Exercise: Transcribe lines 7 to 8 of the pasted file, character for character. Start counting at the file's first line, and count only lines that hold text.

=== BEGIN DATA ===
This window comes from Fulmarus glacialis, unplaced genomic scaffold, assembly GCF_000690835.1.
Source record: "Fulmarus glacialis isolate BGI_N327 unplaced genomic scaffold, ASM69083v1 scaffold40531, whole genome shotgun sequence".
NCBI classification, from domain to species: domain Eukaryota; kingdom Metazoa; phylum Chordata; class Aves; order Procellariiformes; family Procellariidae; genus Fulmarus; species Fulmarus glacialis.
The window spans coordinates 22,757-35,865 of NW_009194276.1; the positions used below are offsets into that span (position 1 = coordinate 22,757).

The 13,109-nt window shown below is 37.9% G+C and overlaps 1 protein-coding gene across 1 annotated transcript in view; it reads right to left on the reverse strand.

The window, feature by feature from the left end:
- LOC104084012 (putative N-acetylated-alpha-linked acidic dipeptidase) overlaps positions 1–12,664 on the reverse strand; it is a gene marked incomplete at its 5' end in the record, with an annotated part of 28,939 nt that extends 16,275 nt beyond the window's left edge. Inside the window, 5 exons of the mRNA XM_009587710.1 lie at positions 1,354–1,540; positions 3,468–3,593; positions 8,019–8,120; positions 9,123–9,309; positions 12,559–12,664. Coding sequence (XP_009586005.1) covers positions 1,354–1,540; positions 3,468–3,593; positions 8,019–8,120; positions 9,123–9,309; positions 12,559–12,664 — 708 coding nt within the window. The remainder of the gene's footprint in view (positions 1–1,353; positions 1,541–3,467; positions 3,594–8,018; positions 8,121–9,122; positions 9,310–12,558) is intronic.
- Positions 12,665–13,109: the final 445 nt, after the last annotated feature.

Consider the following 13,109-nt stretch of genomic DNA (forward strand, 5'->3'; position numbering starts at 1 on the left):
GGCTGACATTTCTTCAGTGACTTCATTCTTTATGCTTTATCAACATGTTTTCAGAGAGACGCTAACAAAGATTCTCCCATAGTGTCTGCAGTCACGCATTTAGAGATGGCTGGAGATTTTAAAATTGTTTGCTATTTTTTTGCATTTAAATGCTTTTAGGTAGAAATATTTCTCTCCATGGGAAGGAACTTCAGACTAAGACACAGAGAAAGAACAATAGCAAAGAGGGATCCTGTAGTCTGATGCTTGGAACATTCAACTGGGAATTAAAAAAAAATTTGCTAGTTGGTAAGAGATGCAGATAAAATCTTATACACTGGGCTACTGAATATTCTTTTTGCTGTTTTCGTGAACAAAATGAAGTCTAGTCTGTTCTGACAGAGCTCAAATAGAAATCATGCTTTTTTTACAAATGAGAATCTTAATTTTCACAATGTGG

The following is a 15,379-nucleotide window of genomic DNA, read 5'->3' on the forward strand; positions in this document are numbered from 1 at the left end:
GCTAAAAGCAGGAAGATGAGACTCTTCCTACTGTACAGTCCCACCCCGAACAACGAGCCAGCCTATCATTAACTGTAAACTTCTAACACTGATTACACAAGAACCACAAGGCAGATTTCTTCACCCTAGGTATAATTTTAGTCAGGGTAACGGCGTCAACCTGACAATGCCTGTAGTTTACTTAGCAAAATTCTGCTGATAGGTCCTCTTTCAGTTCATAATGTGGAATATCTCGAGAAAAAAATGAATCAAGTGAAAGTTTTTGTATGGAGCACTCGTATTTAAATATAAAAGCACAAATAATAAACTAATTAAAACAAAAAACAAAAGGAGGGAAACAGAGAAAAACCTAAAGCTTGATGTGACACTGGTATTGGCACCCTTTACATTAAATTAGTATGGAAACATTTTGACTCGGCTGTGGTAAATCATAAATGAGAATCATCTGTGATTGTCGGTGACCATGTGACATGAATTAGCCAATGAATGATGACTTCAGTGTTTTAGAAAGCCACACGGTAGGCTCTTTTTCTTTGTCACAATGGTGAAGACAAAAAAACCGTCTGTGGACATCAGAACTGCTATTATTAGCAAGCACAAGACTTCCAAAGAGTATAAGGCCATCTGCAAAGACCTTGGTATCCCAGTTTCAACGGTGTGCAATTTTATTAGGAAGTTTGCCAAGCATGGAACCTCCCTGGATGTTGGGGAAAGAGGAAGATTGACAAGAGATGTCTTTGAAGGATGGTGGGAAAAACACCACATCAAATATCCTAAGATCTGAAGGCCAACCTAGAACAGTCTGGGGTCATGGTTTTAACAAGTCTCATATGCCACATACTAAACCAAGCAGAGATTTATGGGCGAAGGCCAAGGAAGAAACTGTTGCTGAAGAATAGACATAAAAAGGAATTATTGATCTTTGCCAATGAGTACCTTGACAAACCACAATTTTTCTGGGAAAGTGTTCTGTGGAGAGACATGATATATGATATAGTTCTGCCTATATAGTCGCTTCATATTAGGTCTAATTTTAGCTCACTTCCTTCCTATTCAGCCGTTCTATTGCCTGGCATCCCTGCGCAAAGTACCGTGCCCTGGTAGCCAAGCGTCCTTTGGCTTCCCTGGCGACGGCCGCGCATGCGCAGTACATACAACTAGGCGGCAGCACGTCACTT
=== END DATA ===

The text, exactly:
- LOC104084012 (putative N-acetylated-alpha-linked acidic dipeptidase) overlaps positions 1–12,664 on the reverse strand; it is a gene marked incomplete at its 5' end in the record, with an annotated part of 28,939 nt that extends 16,275 nt beyond the window's left edge. Inside the window, 5 exons of the mRNA XM_009587710.1 lie at positions 1,354–1,540; positions 3,468–3,593; positions 8,019–8,120; positions 9,123–9,309; positions 12,559–12,664. Coding sequence (XP_009586005.1) covers positions 1,354–1,540; positions 3,468–3,593; positions 8,019–8,120; positions 9,123–9,309; positions 12,559–12,664 — 708 coding nt within the window. The remainder of the gene's footprint in view (positions 1–1,353; positions 1,541–3,467; positions 3,594–8,018; positions 8,121–9,122; positions 9,310–12,558) is intronic.
- Positions 12,665–13,109: the final 445 nt, after the last annotated feature.